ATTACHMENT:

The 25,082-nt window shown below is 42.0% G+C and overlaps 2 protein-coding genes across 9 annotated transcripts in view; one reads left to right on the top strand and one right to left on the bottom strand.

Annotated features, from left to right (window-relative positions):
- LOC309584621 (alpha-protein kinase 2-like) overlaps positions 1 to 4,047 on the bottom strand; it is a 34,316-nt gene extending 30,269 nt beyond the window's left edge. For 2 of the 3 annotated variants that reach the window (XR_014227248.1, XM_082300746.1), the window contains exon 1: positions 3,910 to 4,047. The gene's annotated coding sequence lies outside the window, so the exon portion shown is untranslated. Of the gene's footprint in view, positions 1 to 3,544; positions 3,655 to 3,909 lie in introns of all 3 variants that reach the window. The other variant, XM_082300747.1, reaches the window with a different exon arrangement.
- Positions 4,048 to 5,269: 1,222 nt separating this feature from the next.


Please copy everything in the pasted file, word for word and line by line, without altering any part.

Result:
The 25,082-nt window shown below is 42.0% G+C and overlaps 2 protein-coding genes across 9 annotated transcripts in view; one reads left to right on the top strand and one right to left on the bottom strand.

Annotated features, from left to right (window-relative positions):
- LOC309584621 (alpha-protein kinase 2-like) overlaps positions 1 to 4,047 on the bottom strand; it is a 34,316-nt gene extending 30,269 nt beyond the window's left edge. For 2 of the 3 annotated variants that reach the window (XR_014227248.1, XM_082300746.1), the window contains exon 1: positions 3,910 to 4,047. The gene's annotated coding sequence lies outside the window, so the exon portion shown is untranslated. Of the gene's footprint in view, positions 1 to 3,544; positions 3,655 to 3,909 lie in introns of all 3 variants that reach the window. The other variant, XM_082300747.1, reaches the window with a different exon arrangement.
- Positions 4,048 to 5,269: 1,222 nt separating this feature from the next.